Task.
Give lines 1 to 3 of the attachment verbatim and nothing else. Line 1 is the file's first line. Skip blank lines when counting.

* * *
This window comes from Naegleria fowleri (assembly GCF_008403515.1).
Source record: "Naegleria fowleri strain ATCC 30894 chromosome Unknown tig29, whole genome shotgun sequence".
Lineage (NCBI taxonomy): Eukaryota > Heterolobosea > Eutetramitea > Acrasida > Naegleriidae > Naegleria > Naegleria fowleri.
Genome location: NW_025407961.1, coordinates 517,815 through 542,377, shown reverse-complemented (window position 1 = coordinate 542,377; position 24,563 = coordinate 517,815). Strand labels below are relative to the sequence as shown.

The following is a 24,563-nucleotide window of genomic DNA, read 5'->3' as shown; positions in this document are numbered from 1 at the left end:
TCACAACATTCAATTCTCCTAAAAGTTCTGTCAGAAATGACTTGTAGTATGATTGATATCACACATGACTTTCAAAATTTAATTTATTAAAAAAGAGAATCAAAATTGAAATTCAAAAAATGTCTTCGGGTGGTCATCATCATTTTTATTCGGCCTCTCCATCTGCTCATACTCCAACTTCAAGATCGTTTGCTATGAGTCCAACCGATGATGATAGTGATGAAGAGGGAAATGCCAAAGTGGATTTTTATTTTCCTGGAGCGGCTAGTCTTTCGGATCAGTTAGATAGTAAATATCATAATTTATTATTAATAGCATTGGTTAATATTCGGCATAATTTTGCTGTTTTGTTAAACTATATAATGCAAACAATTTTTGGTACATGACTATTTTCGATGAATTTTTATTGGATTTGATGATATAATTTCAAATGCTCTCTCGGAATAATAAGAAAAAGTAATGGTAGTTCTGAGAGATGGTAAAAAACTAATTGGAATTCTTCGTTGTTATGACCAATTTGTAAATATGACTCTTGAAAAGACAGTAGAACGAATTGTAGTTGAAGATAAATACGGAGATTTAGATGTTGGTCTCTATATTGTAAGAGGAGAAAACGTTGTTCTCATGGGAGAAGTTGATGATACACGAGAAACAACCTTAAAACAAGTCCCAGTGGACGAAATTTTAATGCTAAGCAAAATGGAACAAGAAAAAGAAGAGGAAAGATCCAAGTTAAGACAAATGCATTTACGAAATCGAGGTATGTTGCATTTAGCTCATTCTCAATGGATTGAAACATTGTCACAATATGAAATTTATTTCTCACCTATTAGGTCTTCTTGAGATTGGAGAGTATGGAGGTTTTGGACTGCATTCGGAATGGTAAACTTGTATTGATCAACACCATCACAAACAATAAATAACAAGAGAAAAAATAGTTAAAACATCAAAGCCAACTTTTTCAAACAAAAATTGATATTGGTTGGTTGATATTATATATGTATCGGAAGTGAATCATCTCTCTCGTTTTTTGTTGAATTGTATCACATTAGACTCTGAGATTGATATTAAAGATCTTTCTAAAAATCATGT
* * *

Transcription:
This window comes from Naegleria fowleri (assembly GCF_008403515.1).
Source record: "Naegleria fowleri strain ATCC 30894 chromosome Unknown tig29, whole genome shotgun sequence".
Lineage (NCBI taxonomy): Eukaryota > Heterolobosea > Eutetramitea > Acrasida > Naegleriidae > Naegleria > Naegleria fowleri.